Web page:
The EU must become the world leader in meeting SDGs

EESC conference highlights the Sustainable Development Goals (SDGs) great potential for business, environment and citizens

The EU needs to do more. It has to grab the unique chance of implementing the SDGs and transform the challenges into opportunities for businesses and industry, agriculture and food production, helping to fight climate change and becoming a more equal society.

This is the bottom line of a two-day conference on The 2030 Agenda for Sustainable Development: A new frontier of rights and progress for the EU held in Brussels from 22 to 23 May by the Various Interests Group of the European Economic and Social Committee (EESC).

Setting goals and opportunities for a sustainable democratic union

In his speech, Luca Jahier, President of the EESC Various Interests, regretted that the 2030 Agenda was quite absent from the five scenarios in the EC White Paper on the Future of Europe, seeing it as a missed opportunity, which is a view that was shared by many other speakers. Precisely at a time when others turn away from their commitments, it is imperative that the EU maintains the momentum and takes the global leadership.  We need to accelerate the transition to an inclusive, equitable, resilient, low-carbon, circular and collaborative economy and lead by example. He called on EU stakeholders and Member States to develop a European overarching sustainable development strategy which abandons silos and embraces a holistic, coordinated and systematic approach. A first step would be an inter-institutional agreement on a sustainable democratic union.

SDGs as the new world order

Brice Lalonde, Advisor to the French Chapter of the UN Global Compact, Chair of the business and Climate Summit and the French Water Academy, said that in a time of rising tensions, growing protectionism and populism it was important for Europe "to stand up and take responsibility". He regretted that the SDGs had not been a topic during the French election campaign and added that on top of that, military expenses had increased drastically since the signing of the Paris Agreement in 2015.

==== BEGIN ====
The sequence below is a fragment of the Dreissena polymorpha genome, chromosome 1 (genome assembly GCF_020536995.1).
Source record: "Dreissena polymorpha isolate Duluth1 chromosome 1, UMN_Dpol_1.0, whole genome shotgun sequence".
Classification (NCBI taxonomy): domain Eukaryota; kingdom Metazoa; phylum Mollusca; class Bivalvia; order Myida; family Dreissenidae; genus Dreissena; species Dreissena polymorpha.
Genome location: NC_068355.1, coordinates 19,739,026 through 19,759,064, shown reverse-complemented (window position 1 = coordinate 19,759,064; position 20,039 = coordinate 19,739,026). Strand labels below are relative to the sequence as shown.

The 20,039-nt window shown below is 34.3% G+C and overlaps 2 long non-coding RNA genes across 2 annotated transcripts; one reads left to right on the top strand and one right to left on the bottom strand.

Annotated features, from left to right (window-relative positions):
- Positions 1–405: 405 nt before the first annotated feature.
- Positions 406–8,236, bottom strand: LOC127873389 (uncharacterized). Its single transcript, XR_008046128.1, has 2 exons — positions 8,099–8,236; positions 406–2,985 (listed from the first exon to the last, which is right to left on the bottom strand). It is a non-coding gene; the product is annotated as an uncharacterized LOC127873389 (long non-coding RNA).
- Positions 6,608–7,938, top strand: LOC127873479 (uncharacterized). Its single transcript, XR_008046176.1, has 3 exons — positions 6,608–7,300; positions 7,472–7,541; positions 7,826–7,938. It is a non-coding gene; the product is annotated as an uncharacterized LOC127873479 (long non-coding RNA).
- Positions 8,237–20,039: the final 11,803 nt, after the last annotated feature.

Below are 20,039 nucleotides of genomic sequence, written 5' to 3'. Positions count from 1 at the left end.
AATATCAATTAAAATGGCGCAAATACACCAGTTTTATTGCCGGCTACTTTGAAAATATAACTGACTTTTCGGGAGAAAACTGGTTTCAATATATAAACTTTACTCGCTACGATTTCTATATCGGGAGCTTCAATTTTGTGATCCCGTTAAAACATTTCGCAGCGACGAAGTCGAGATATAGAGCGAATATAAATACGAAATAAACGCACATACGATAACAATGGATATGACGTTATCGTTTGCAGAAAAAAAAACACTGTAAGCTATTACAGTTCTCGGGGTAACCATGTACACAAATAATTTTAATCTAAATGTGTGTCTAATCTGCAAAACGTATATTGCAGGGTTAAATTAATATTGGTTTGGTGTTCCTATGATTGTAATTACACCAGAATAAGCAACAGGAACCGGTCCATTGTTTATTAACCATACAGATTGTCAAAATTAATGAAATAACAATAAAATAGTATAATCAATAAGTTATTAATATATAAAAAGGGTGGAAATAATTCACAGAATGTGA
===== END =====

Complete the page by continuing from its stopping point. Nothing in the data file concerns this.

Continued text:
The US obviously doesn't believe any more in the world order we shared for more than 60 years, Europe is alone and we should see this as a fantastic opportunity to not only be an economic giant but finally to also become a political giant", stated Mr Lalonde.  "The SDGs need to become the new world order and the EU needs to be the champion on it.

A credible narrative on SDGs to motivate all stakeholders

Professor Olivier De Schutter, Member of the UN Committee on Economic, Social and Cultural Rights recalled the importance of the SDGs, which not only fight symptoms but the disease itself, because

  • they are addressed to all countries – both developing and industrial countries;
  • their goal is to reduce inequality within and between countries;
  • and they focus on governance.

Now it is important to provide a "mobilising" and credible narrative in order to encourage both private and public sector. The focus needs to be on well-being and sustainability and not only on GDP growth.

Christian Friis Bach, Executive Secretary of the UN Economic Commission for Europe (UNECE) praised the strong involvement of civil society in informing and inspiring citizens and commended the private sector for "so much engagement" and also for successfully developing business through the implementation of SDGs. He called on the EU to engage more strongly and to provide guidance to member states to achieve better cooperation.

Conclusions and recommendations put forward by engaged Civil Society

The Conference brought together more than 200 participants from civil society organisations from across Europe not only to discuss the challenges but particularly also to show what is possible and which initiatives have already been launched in many of the member states. Awareness raising and putting forward proposals was the main recipe of the many successful initiatives in Europe.

The conference ended with the adoption of conclusions and recommendations, particularly calling on the EU to assume its responsibility and to move to an agenda which

  • goes beyond the GDP,
  • enhances accessibility and increases support among citizens
  • transits towards long-term change and new development models
  • invests in a socially inclusive society and new economy and
  • recognises culture as a key dimension of sustainable development

The recommendations as well as the speeches and presentations are available on the EESC webpage.

President Jahier closed the event by saying: The implementation of the UN 2030 Agenda needs a vision; it needs the courage to imagine a new world and we must have the ambition to put opportunities and goals before problems.